With the 50th anniversary of the moon landing occurring last year, there have been a series of multi-part podcasts released on that seminal event of the 20th century. If you are a podcast person, I’d suggest listening to “13 Minutes to the Moon” and “The Cold War: What We Saw.” Both are fantastic accounts of the moon landing from beginning to end.


I love the little tidbits that you pick up in hearing about the history of things. For example, conventional wisdom in the early 1960s was that any moon shot must occur using the “direct ascent” method. This method, widely accepted among the astrophysicists of the time, involved a C8 Nova Rocket, a massive missile comprising enough fuel and material that would shoot straight to the moon in one piece and return to Earth.


(Fun fact, many thought the weight of this rocket would sink into the lunar dust.)


Incredibly expensive and inefficient as it was, many did not see any other avenue to accomplish President Kennedy’s goal of reaching the moon before 1970.


In 1962, there was a middle-level NASA engineer by the name of John Houbalt. Houbalt circumvented the chain of command in an unheard-of move (there weren’t exactly millennials around in the early ‘60s) and penned a letter to the upper levels of NASA leadership, advocating against this direct ascent method.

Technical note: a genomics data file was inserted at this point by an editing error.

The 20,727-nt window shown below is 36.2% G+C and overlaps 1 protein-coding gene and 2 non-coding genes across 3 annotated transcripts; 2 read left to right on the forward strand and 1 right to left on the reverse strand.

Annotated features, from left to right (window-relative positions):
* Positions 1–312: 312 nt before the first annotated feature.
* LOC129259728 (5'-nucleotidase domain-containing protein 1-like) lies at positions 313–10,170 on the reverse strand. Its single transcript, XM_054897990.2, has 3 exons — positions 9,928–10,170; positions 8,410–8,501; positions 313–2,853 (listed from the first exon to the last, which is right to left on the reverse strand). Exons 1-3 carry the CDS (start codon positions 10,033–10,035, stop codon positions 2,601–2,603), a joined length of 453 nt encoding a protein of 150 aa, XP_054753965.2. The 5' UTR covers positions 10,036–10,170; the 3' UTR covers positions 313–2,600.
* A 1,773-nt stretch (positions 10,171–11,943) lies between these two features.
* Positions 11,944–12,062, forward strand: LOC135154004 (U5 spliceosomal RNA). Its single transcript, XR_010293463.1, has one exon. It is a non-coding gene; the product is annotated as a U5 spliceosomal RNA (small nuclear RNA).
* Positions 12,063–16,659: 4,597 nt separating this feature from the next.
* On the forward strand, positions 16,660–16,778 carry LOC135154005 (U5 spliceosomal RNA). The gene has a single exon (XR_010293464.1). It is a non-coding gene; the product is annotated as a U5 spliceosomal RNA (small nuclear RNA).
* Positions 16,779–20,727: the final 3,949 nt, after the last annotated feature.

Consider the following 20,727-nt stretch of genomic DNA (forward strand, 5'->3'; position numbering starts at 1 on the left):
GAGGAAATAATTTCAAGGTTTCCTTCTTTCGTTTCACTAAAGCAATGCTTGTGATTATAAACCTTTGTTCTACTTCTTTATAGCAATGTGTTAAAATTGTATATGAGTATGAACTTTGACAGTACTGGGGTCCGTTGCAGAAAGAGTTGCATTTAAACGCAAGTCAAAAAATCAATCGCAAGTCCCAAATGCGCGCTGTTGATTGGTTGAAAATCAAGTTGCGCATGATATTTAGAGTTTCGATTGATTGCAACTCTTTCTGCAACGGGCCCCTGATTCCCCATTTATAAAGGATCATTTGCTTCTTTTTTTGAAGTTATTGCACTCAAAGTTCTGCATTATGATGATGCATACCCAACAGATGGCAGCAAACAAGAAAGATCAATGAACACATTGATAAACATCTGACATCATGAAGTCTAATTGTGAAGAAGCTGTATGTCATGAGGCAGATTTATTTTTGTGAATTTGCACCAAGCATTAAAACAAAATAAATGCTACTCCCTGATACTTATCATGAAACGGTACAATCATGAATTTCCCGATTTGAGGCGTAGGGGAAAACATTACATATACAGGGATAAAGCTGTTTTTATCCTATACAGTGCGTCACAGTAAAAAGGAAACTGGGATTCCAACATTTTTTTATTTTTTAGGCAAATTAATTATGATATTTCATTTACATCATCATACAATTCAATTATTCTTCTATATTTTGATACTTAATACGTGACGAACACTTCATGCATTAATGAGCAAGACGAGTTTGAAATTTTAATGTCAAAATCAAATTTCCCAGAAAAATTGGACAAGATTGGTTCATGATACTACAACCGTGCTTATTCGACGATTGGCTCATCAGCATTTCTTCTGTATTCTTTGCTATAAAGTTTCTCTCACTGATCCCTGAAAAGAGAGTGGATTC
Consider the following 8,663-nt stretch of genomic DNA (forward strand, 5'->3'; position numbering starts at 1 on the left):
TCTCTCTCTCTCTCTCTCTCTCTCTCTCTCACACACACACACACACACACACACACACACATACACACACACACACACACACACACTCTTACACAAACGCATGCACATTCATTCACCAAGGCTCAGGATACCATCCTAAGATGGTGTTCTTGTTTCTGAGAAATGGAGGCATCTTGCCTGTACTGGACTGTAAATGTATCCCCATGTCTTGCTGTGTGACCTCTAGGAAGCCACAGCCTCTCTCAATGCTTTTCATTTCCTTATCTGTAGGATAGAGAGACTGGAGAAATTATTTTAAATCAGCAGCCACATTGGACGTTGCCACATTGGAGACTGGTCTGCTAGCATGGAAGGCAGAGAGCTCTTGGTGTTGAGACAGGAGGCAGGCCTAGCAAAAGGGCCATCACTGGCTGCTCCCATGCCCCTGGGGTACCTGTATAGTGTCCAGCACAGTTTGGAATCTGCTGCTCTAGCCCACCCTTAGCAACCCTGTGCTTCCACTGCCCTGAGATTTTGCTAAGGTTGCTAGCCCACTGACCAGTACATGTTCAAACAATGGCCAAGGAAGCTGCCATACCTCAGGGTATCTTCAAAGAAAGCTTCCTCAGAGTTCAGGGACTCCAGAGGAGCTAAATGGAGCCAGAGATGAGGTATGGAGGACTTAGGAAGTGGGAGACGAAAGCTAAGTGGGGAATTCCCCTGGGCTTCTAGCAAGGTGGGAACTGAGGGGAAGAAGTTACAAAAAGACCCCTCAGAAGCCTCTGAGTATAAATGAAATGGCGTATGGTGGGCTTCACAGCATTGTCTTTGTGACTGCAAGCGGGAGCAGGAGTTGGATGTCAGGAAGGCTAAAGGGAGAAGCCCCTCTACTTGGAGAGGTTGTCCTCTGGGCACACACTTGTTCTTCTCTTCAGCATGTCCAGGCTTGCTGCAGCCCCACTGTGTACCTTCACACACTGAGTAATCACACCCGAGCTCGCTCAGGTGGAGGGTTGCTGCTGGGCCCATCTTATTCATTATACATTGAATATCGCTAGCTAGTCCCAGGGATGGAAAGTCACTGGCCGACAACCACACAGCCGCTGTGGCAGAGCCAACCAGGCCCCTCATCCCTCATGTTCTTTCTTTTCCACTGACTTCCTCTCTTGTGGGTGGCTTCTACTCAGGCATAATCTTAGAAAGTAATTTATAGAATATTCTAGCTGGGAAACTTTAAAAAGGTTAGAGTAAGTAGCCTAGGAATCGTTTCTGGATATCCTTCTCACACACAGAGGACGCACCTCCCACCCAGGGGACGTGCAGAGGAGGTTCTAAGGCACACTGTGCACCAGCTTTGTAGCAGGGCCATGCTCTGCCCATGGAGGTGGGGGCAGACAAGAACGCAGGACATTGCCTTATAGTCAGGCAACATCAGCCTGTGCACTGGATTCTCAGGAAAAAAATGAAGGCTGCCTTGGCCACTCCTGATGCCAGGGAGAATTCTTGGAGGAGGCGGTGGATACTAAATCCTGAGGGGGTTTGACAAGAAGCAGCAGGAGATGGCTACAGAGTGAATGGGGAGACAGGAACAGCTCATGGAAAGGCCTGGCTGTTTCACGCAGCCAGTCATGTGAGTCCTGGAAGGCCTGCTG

In its place, Houbalt advocated for a single, smaller rocket, where many small, interoperable components were used in a multi-stage process. John Houbalt was hated. He was seen as a pest by many in NASA. But his multi-stage, smaller component, interoperable approach was less expensive, safer, and quicker to implement to achieve the goal of sending a man to the moon and returning him safely to Earth. In the end, as we all now know, this approach is what was used.


How does this fascinating piece of history relate to insurance?


The majority of today’s employers are using the equivalent of a C8 Nova rocket in a direct ascent approach to the moon as the basis for accomplishing their moon-shot goal of controlling their group health plan costs.


The entire “network, broker, health insurer, and pharmacy benefit manager” approach under one plan as one single entity that is expected to serve as a benefit for employees is causing employer and employee budgets to sink under its weight.


There are John Houbalts of the benefits world out there who unbundle health plans and put them back together in a multi-stage, coordinated approach. Our version of the Saturn 5 Rocket is comprised of:


  • An independent, value-based third-party administrator (TPA)
  • A pass-through, fiduciary pharmacy benefits manager (PBM)
  • A transparent and open physician and facility network


All of those pieces are being piloted by a transparent advisor who monitors and adjusts the direction of the ship.


When done correctly and the goal is accomplished, solving the problem of high-cost health coverage is a seminal moment in an organization. It can be a source of pride for your company culture and the view of your company as an employer of choice in your market.